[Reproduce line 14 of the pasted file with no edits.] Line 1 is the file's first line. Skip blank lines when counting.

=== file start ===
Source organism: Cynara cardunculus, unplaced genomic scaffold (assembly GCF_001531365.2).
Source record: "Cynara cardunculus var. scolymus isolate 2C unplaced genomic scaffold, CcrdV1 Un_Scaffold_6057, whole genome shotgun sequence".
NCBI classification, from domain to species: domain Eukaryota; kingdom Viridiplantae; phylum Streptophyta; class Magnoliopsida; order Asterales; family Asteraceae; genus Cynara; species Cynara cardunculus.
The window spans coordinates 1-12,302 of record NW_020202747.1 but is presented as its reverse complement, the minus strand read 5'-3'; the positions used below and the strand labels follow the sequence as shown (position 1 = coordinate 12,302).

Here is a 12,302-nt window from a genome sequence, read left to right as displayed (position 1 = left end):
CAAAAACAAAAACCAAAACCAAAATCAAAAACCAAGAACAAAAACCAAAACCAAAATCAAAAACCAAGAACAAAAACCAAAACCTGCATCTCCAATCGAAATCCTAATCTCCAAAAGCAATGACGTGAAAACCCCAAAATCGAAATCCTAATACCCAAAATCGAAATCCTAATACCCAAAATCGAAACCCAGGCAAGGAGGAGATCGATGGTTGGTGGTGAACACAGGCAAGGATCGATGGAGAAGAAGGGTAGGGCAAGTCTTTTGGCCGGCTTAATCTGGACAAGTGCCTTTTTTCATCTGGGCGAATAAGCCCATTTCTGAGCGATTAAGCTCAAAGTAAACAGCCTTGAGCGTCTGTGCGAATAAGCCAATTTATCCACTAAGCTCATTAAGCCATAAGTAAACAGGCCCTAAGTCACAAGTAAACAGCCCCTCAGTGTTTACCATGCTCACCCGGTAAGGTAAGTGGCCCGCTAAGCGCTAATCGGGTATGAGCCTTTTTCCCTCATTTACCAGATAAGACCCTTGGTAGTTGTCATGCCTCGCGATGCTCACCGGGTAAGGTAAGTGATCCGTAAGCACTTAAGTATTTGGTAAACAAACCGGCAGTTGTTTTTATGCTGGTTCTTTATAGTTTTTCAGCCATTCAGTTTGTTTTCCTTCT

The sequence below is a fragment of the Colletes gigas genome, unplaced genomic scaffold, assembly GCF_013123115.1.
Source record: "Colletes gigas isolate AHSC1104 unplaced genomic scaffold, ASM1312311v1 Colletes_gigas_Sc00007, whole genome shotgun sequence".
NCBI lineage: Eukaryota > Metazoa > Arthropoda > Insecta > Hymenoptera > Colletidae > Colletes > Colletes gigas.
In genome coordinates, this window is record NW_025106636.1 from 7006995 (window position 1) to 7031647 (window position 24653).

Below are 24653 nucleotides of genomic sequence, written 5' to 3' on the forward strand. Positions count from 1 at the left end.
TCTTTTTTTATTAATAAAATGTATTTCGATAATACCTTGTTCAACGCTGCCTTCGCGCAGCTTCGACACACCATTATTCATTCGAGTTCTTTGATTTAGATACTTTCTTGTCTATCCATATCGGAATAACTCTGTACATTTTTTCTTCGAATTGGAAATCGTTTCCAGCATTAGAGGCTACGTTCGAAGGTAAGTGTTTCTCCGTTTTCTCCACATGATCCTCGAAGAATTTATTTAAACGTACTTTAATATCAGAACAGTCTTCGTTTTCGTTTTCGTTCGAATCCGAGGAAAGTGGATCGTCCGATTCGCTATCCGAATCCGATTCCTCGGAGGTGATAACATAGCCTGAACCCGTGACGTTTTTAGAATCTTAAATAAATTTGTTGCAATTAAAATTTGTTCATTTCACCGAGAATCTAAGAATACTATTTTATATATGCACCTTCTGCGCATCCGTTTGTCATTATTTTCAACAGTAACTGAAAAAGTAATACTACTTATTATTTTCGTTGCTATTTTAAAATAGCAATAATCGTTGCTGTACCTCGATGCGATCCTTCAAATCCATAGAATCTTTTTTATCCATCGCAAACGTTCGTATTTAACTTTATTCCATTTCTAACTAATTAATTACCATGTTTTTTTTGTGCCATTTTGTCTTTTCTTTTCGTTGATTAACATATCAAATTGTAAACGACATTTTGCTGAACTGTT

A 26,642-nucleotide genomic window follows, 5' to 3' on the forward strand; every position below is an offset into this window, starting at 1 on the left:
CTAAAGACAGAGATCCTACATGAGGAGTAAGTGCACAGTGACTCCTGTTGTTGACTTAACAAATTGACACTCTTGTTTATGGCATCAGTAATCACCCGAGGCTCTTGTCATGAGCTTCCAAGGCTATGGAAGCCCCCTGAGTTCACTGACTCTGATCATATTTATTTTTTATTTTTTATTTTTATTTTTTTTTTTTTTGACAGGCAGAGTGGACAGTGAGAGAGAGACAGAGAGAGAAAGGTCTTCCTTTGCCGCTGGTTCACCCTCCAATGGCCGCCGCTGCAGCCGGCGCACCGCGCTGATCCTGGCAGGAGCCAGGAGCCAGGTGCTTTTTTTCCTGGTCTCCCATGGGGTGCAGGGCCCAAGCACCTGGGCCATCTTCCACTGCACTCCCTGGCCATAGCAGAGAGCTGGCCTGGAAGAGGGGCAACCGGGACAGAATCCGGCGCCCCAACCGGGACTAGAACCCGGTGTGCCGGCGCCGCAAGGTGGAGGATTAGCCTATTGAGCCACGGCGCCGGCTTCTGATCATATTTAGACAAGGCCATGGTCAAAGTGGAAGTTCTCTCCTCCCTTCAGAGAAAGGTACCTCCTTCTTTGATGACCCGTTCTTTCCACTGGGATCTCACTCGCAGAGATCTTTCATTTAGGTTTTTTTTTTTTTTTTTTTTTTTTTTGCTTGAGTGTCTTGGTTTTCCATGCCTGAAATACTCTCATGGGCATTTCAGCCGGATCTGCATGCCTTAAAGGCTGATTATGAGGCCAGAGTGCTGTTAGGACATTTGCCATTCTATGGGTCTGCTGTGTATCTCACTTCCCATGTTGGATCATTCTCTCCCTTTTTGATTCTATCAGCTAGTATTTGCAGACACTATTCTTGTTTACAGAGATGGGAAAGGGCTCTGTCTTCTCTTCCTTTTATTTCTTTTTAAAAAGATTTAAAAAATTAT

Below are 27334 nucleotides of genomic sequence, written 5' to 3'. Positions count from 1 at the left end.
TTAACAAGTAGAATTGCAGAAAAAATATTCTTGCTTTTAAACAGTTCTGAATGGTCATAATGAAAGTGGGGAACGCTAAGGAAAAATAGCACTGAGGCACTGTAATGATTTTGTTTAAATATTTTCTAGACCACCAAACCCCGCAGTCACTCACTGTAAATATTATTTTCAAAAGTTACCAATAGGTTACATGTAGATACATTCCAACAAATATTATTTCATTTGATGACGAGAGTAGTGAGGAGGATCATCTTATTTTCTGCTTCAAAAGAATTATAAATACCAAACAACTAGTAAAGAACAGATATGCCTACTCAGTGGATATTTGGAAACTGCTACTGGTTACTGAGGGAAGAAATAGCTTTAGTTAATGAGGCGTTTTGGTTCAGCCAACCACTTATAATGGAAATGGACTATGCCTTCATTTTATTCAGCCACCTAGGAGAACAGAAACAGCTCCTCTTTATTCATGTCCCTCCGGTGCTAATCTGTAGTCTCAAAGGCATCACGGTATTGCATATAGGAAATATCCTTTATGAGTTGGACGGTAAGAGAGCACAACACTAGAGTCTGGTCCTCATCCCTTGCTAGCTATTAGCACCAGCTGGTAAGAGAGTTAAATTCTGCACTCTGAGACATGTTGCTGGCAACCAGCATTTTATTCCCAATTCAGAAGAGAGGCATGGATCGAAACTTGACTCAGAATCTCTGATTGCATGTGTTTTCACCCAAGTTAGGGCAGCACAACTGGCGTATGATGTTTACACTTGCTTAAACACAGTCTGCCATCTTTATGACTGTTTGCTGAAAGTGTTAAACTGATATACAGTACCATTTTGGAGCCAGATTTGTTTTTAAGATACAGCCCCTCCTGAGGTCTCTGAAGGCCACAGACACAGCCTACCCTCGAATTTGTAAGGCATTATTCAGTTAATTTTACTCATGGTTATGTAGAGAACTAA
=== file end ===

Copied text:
CTAAAGACAGAGATCCTACATGAGGAGTAAGTGCACAGTGACTCCTGTTGTTGACTTAACAAATTGACACTCTTGTTTATGGCATCAGTAATCACCCGAGGCTCTTGTCATGAGCTTCCAAGGCTATGGAAGCCCCCTGAGTTCACTGACTCTGATCATATTTATTTTTTATTTTTTATTTTTATTTTTTTTTTTTTTGACAGGCAGAGTGGACAGTGAGAGAGAGACAGAGAGAGAAAGGTCTTCCTTTGCCGCTGGTTCACCCTCCAATGGCCGCCGCTGCAGCCGGCGCACCGCGCTGATCCTGGCAGGAGCCAGGAGCCAGGTGCTTTTTTTCCTGGTCTCCCATGGGGTGCAGGGCCCAAGCACCTGGGCCATCTTCCACTGCACTCCCTGGCCATAGCAGAGAGCTGGCCTGGAAGAGGGGCAACCGGGACAGAATCCGGCGCCCCAACCGGGACTAGAACCCGGTGTGCCGGCGCCGCAAGGTGGAGGATTAGCCTATTGAGCCACGGCGCCGGCTTCTGATCATATTTAGACAAGGCCATGGTCAAAGTGGAAGTTCTCTCCTCCCTTCAGAGAAAGGTACCTCCTTCTTTGATGACCCGTTCTTTCCACTGGGATCTCACTCGCAGAGATCTTTCATTTAGGTTTTTTTTTTTTTTTTTTTTTTTTTTGCTTGAGTGTCTTGGTTTTCCATGCCTGAAATACTCTCATGGGCATTTCAGCCGGATCTGCATGCCTTAAAGGCTGATTATGAGGCCAGAGTGCTGTTAGGACATTTGCCATTCTATGGGTCTGCTGTGTATCTCACTTCCCATGTTGGATCATTCTCTCCCTTTTTGATTCTATCAGCTAGTATTTGCAGACACTATTCTTGTTTACAGAGATGGGAAAGGGCTCTGTCTTCTCTTCCTTTTATTTCTTTTTAAAAAGATTTAAAAAATTAT